By Dr.Abdul Razak Shaikh,
It’s easy to blame, it’s easy to politicize, it’s harder to tackle a problem together and find solutions together. Infectious disease outbreaks, like the current Coronavirus (COVID-19), can be scary and can affect our mental health. While it is important to stay informed, there are also many things we can do to support and manage our wellbeing during such times. The government is telling us to stay at home and only go outside for food, health reasons or essential work, to stay two meters (six feet) away from other people and wash our hands as soon as we get home.
This will mean that more of us will be spending a lot of time at home and many of our regular social activities will no longer be available to us.
It will help to try and see it as a different period of time in your life, and not necessarily a bad one, even if you didn’t choose it.
It will mean the different rhythm of life, a chance to be in touch with others in different ways than usual. Be in touch with other people regularly on social media, e-mail or on the phone, as they are still good ways of being close to the people who matter to you.
Create a new daily routine, You could try reading more or watching movies, having an exercise routine, trying new relaxation techniques, or finding new knowledge on the internet. Try and rest and view this as a new if unusual experience, that might have its benefits.
Make sure your wider health needs are being looked after such as having enough prescription medicines available to you.
Fear about the coronavirus has gripped the world. This new illness certainly is frightening and needs attention, but it’s important to note that far more people die from an illness that’s all too familiar, the seasonal flu. Why are we so afraid of this novel coronavirus when we are much more likely to catch the flu? about new risks more than familiar ones, Why we worry? how to calm our anxiety and what are the psychological effects of being quarantined.
The psychiatrists have warned against coronavirus phobia among the people as it is resulting in self-testing and self-medication.
Do not panic, they advised people and urged them to stay home and adopt a social distancing approach until the pandemic was over. They said that people continued to throng laboratories to get tested, which was against medical advice.
One aspect is that people are underestimating the intensity of pandemic of coronavirus severe virulent infection as they don’t take necessary measures to prevent its spread while some have developed a severe phobia of getting the virus despite not having any signs and symptoms. we have to adopt precautionary measures without getting panicked.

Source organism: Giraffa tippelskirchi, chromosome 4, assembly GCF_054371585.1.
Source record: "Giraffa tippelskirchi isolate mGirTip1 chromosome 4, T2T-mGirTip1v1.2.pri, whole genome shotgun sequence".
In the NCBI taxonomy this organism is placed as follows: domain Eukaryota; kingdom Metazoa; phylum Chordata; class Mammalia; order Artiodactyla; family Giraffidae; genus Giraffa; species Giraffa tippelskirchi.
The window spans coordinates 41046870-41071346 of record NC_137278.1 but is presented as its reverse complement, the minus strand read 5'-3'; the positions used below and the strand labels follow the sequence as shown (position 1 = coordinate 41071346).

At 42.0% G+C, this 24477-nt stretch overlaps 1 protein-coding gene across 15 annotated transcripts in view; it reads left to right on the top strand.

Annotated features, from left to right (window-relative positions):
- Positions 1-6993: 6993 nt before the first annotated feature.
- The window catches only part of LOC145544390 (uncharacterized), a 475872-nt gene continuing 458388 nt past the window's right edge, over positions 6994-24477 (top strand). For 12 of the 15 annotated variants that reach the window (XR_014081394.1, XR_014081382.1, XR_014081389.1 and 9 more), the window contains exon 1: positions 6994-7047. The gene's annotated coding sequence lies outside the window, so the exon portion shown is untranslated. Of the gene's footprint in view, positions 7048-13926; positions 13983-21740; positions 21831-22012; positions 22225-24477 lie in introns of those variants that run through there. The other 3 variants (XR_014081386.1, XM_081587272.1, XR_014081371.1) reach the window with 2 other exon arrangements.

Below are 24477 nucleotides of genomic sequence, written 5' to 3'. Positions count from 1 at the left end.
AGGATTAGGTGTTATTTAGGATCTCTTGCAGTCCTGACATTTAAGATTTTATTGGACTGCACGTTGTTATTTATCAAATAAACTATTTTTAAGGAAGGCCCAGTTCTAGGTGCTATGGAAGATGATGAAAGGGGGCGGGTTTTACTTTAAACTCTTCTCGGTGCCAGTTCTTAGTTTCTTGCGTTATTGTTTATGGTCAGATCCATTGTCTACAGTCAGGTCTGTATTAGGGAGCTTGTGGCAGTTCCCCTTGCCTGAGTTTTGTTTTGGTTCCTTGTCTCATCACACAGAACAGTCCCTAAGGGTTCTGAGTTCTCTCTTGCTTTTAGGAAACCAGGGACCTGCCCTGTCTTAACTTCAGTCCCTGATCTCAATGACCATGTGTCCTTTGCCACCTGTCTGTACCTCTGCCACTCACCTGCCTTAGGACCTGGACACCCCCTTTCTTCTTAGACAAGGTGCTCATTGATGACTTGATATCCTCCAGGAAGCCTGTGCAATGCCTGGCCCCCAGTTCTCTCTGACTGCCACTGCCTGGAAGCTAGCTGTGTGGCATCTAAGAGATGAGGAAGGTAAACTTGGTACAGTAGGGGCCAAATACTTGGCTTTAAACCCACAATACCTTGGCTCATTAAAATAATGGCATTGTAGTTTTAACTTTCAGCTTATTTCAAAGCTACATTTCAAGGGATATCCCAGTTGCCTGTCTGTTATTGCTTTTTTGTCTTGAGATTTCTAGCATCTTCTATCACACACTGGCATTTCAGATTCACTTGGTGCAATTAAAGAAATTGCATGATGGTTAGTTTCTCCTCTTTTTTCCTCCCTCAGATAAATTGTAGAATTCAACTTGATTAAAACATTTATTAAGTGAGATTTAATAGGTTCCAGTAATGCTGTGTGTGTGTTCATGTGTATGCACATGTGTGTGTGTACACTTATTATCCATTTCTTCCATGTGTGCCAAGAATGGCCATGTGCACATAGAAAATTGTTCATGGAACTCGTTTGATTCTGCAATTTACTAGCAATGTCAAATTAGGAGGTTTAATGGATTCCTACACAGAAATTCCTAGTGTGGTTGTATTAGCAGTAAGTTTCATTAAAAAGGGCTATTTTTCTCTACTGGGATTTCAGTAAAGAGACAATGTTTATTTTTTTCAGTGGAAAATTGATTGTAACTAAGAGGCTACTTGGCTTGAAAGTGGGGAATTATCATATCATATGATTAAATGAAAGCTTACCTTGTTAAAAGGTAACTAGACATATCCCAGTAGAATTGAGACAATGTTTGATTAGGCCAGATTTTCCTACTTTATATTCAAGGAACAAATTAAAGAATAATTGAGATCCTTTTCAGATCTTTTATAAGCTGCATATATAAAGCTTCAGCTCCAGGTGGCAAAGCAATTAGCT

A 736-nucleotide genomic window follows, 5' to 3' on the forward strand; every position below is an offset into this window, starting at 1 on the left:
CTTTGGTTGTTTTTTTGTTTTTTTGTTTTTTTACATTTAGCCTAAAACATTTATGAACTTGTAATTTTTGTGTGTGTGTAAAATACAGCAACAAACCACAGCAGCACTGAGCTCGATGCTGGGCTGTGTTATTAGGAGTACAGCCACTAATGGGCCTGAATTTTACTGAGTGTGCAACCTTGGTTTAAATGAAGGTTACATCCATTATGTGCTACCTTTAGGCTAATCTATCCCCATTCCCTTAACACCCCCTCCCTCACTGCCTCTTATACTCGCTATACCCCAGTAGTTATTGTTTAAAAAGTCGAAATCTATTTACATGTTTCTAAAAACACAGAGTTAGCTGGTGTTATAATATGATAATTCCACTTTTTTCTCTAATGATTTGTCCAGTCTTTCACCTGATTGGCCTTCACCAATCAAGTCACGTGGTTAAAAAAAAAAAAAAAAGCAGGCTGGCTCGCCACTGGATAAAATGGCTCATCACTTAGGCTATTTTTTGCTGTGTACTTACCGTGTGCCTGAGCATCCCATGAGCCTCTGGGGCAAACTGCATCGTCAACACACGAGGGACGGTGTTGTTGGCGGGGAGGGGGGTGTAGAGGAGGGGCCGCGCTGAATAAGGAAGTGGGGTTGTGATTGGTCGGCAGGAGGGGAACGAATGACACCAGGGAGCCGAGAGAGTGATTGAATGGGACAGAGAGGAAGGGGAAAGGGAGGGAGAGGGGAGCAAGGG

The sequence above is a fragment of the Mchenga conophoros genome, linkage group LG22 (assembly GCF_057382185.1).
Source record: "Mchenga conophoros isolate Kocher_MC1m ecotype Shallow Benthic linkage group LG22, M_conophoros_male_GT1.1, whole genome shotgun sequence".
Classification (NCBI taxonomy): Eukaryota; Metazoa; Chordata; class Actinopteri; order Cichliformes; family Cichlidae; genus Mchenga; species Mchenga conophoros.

A psychiatrist said that people had developed severe panicky state and got palpitation, dryness of mouth and numbness of the whole body besides interrupted sleep and waking up during midnight with panic attacks.
Such people get worrying thoughts as to what will happen to their families, wives, and children if they die. They rush to hospitals with suffocating and respiratory distress, psychological in nature, for investigations and treatment.
People thought that their family members were going to die, even well-educated persons left cities for their villages because of the fear of getting the infection. People are also getting panicky and have started unnecessarily buying foodstuff, tissue papers, toilet papers, and sanitizers. Masks and sanitizers have disappeared from markets.
The psychiatrist said that people having phobic anxiety disorder about the infection could give auto suggestions to themselves.
They have fever, cough, throat or chest infections. Nothing will happen to them. They should lie down, take deep breaths and hold on as long as they can. Then they should release it slowly and repeat this thrice a day.
They could do relaxation and desensitization therapy by that practice and through imagination by taking themselves to a comfortable place of choice. As 95 percent coronavirus infection passed uneventfully and body got immunity against it.
Only five percent infected people get lungs and respiratory complications entailed complications. The person having severe phobia should contact psychiatrists.
Despite the confusion over exactly how and when to quarantine, millions of people around the world will inevitably have to drastically reduce social contact and spend time in isolation to combat coronavirus. Frank McAndrew, an evolutionary psychologist at Knox College in Illinois, notes that enforced quarantine is particularly distressing. Being quarantined gives one a sense of being at the mercy of other people and other uncontrollable forces such as an epidemic. This leads to a feeling of helplessness and uncertainty about the future that can be very unsettling, he tells.
The mental health implications of isolation do not mean we shouldn’t quarantine. It’s essential to follow medical professionals’ guidance on combating coronavirus, just as it’s important to recognize the difficulties. In times of isolation, we can support each other by recognizing mental health struggles and providing comfort even from afar.